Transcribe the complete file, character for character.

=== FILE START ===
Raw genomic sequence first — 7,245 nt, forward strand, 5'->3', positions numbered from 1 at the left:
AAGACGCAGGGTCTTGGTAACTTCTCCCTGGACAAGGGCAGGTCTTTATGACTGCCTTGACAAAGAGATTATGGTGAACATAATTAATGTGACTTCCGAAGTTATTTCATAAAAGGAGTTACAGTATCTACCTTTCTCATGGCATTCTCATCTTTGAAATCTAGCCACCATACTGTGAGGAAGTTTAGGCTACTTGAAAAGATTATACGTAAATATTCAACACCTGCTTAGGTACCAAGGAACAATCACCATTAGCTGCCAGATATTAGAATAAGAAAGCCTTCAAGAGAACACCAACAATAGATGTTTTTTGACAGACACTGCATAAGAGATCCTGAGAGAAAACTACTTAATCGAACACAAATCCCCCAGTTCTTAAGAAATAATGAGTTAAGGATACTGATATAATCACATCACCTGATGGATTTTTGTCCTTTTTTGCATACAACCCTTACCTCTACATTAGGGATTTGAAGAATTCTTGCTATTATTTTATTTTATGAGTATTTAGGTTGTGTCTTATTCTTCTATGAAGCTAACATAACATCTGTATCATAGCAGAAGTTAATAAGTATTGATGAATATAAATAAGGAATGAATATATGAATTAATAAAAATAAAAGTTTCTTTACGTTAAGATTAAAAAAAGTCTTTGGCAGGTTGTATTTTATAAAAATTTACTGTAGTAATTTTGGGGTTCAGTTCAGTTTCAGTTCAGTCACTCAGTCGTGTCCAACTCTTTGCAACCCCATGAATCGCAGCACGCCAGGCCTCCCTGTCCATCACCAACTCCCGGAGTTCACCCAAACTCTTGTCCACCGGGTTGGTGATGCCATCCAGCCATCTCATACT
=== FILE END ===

Raw genomic sequence first — 7,245 nt, forward strand, 5'->3', positions numbered from 1 at the left:
AAGACGCAGGGTCTTGGTAACTTCTCCCTGGACAAGGGCAGGTCTTTATGACTGCCTTGACAAAGAGATTATGGTGAACATAATTAATGTGACTTCCGAAGTTATTTCATAAAAGGAGTTACAGTATCTACCTTTCTCATGGCATTCTCATCTTTGAAATCTAGCCACCATACTGTGAGGAAGTTTAGGCTACTTGAAAAGATTATACGTAAATATTCAACACCTGCTTAGGTACCAAGGAACAATCACCATTAGCTGCCAGATATTAGAATAAGAAAGCCTTCAAGAGAACACCAACAATAGATGTTTTTTGACAGACACTGCATAAGAGATCCTGAGAGAAAACTACTTAATCGAACACAAATCCCCCAGTTCTTAAGAAATAATGAGTTAAGGATACTGATATAATCACATCACCTGATGGATTTTTGTCCTTTTTTGCATACAACCCTTACCTCTACATTAGGGATTTGAAGAATTCTTGCTATTATTTTATTTTATGAGTATTTAGGTTGTGTCTTATTCTTCTATGAAGCTAACATAACATCTGTATCATAGCAGAAGTTAATAAGTATTGATGAATATAAATAAGGAATGAATATATGAATTAATAAAAATAAAAGTTTCTTTACGTTAAGATTAAAAAAAGTCTTTGGCAGGTTGTATTTTATAAAAATTTACTGTAGTAATTTTGGGGTTCAGTTCAGTTTCAGTTCAGTCACTCAGTCGTGTCCAACTCTTTGCAACCCCATGAATCGCAGCACGCCAGGCCTCCCTGTCCATCACCAACTCCCGGAGTTCACCCAAACTCTTGTCCACCGGGTTGGTGATGCCATCCAGCCATCTCATACT